When your reason for being, when your very sales pitch in a competitive industry is that you’re organic and the others aren’t, the last thing you want is to announce that, ‘Oops! Testing found pesticide in our product, dudes.’

Oh dear, Organigram (OGI.V).

According to a news release that just went out minutes after the close of trading for the last Friday of the year (hello Xmas News Dump), Organigram “is voluntarily recalling certain lots of medical marijuana which were supplied between August and December 2016 due to the detection of amounts of an unapproved pesticide not registered for use on marijuana under the Pest Control Products Act.”

The punchline:

“The source of the substance is unknown as Organigram is a certified organic grower and does not use compounds of this nature in its production processes.”

Well, apparently it does, and that’s going to be something that’ll need to be explained.

While OGI isn’t naming the chemical in question, the Globe and Mail’s Grant Robertson managed to learn yesterday that an earlier recall by Mettrum (MT.V) included not just a pesticide that wasn’t approved for use, but one that is actively banned because it is know to “emit hydrogen cyanide when heated.”

Oddly, Mettrum (which was prepping for a takeover by Canopy Growth Corp (CGC.T) when it was busted) and Health Canada both opted not to inform the public about the details of the recall.

Says Robertson, “Lawmakers in the three U.S. states moved quickly to ban myclobutanil, in some cases enacting emergency legislation when they discovered growers using it.”

Meanwhile, according to in Health Canada, you don’t really need to know you might be inhaling hydrogen cyanide so go ahead and stick it in your mouth.

“When Mettrum was later asked why the company hasn’t acknowledged the discovery of the banned pesticide in a press release, the company said in a statement to The Globe that its plan to communicate only with customers was approved by Health Canada. The company said only “trace levels of myclobutanil” were found.”


Organigram’s triple-buried news release just now takes that level of obfuscation and doubles down on it, in a flagrant attempt to hide important news from investors.

I mean, sure, it’s hypothetically possible that they just got the news and hurried it out and just beat the end of the last trading day of the year, right before a weekend and holiday, by seconds, but if you believe that, you’re still sitting on Bre-X shares ‘because you never know.’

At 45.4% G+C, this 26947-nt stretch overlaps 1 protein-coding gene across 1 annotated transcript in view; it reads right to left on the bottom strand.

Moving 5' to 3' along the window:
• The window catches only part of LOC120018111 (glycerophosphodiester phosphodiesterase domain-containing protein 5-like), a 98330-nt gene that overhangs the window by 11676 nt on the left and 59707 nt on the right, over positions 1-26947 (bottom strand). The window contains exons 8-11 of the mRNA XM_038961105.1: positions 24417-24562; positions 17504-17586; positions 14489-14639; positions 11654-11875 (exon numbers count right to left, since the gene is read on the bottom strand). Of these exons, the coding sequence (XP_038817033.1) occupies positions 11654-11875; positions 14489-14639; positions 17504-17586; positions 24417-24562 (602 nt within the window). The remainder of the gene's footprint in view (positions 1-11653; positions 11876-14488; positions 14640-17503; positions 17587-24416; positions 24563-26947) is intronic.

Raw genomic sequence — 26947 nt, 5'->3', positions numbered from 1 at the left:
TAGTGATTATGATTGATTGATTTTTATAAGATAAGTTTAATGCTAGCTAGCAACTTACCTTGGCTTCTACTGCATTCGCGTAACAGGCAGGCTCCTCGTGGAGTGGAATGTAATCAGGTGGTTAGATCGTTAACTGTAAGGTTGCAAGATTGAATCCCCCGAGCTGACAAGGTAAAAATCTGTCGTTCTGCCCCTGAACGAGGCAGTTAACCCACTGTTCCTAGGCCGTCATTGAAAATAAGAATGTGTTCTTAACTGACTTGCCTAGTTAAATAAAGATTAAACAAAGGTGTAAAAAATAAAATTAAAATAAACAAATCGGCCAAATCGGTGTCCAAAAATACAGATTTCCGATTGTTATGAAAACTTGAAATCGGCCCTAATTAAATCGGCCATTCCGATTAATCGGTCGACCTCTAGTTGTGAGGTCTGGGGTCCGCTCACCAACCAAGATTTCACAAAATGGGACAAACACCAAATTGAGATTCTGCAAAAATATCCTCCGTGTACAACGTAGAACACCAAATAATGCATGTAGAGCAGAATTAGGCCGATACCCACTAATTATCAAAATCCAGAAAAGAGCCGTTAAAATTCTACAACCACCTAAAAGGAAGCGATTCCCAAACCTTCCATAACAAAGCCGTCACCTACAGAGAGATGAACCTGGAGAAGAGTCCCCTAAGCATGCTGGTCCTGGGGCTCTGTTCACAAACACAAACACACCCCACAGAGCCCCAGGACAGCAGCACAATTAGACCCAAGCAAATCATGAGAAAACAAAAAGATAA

Organigram, at least, include the line, “In the event that the number of contaminated lots significantly increases, the Company’s operating revenue could be negatively affected,” so fair warning to investors who now have to sit on their OGI stock for the coming three days before they can even think of selling.

I’ve seen some dodgy shit pulled by marijuana companies over the last few years, such as Aphria’s ‘let’s squeeze veterans’ plan and Mettrum’s ‘we found some stuff, but you don’t need to know what the stuff is, shh, nothing to see here’ recall that Robertson just busted.

But dumping potentially company changing news a few minutes before the close for the year, while people are going on vacations and not knowing how much their shareholding is going to be cratered by the time they can sell it on Tuesday, is gross. It’s the sort of bullshit market move that regulators should be all over.

How long did Organigram sit on this news as the clock of the year wound down? How many people bought into the stock, unaware that ‘operating revenue could be negatively affected’? Was it days? Weeks? Months?

This is IMPORTANT news about a public company and the company in question has CLEARLY delayed releasing it until they can get it out to the smallest audience possible, with the biggest possible delay before they can act on it. That’s a shitty move, and CEO Denis Arsenault should resign because of it.

That won’t happen because, Arsenault doesn’t make any move unless it benefits him personally. He’s the same guy who, when the company was going to market, infamously told reporters (myself included), “I don’t give a shit about share price, and I don’t give a shit about what investors think.”

Today’s news release is evidence that thinking hasn’t changed.

— Chris Parry

FULL DISCLOSURE: The only company I’ve ever done business with that has left me with an unpaid bill? Organigram. I’m conflicted. But I stand behind every word.

Written By:

Chris Parry

A multi-Webster Award winner for excellence in BC journalism, Parry is the founder and publisher of Equity.Guru, which he built with the specific plan to blend old school reporting with stock promotion, in a way that puts the emphasis on truth, high standards, and ethics. Parry is a veteran of TV, radio, and print, and consults with public companies to help them figure out their storylines, lay down achievable milestones, and improve their communication with shareholders, while also posting regular deep dive analysis of companies in the public spotlight.

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